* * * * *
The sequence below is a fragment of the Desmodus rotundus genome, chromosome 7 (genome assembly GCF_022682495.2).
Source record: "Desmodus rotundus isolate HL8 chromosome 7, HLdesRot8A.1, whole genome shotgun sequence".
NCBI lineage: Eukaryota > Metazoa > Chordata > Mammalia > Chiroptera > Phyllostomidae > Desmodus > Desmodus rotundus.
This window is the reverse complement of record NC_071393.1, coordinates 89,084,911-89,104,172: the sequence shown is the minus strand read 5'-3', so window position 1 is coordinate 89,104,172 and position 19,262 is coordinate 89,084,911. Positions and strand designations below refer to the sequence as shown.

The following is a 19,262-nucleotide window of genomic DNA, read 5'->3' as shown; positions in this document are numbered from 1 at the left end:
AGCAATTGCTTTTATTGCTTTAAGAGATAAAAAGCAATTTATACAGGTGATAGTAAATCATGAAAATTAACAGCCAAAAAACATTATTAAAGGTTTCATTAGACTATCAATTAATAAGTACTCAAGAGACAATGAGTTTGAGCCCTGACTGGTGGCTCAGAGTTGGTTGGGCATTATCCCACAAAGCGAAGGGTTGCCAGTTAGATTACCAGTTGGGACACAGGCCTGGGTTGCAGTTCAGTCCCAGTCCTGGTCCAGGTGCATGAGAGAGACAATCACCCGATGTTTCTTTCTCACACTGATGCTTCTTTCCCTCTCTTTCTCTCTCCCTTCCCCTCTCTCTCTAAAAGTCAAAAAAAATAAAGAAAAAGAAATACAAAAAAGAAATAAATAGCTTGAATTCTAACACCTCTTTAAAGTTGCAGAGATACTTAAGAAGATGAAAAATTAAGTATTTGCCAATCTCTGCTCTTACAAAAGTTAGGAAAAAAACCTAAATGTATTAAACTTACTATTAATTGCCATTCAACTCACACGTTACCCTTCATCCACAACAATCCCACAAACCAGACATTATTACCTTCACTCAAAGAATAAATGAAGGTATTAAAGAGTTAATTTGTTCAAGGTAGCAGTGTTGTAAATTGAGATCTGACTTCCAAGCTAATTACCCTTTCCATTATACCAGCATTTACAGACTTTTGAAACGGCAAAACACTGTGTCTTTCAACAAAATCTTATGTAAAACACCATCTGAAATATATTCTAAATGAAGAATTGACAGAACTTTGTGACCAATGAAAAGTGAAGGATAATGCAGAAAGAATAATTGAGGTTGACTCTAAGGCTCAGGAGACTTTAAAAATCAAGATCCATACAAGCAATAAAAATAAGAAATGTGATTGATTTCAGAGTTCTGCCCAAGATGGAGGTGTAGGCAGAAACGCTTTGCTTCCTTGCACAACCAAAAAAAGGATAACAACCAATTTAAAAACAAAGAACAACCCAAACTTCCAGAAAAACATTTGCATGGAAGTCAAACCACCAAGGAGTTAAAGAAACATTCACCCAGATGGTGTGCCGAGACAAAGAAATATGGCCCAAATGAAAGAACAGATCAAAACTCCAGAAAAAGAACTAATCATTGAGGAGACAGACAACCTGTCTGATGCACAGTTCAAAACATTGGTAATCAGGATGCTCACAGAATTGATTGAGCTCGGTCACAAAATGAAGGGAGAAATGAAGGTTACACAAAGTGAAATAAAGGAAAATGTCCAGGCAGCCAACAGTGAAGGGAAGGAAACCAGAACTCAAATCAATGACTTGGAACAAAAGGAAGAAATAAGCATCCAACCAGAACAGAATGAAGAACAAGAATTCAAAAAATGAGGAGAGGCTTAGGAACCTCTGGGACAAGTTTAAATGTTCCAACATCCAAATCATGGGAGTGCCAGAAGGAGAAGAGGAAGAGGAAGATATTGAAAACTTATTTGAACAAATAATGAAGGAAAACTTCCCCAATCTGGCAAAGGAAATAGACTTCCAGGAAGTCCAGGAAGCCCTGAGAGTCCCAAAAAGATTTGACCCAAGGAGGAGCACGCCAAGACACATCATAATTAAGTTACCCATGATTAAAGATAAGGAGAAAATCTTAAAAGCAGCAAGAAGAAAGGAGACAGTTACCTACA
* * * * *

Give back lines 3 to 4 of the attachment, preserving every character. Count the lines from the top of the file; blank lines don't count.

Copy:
NCBI lineage: Eukaryota > Metazoa > Chordata > Mammalia > Chiroptera > Phyllostomidae > Desmodus > Desmodus rotundus.
This window is the reverse complement of record NC_071393.1, coordinates 89,084,911-89,104,172: the sequence shown is the minus strand read 5'-3', so window position 1 is coordinate 89,104,172 and position 19,262 is coordinate 89,084,911. Positions and strand designations below refer to the sequence as shown.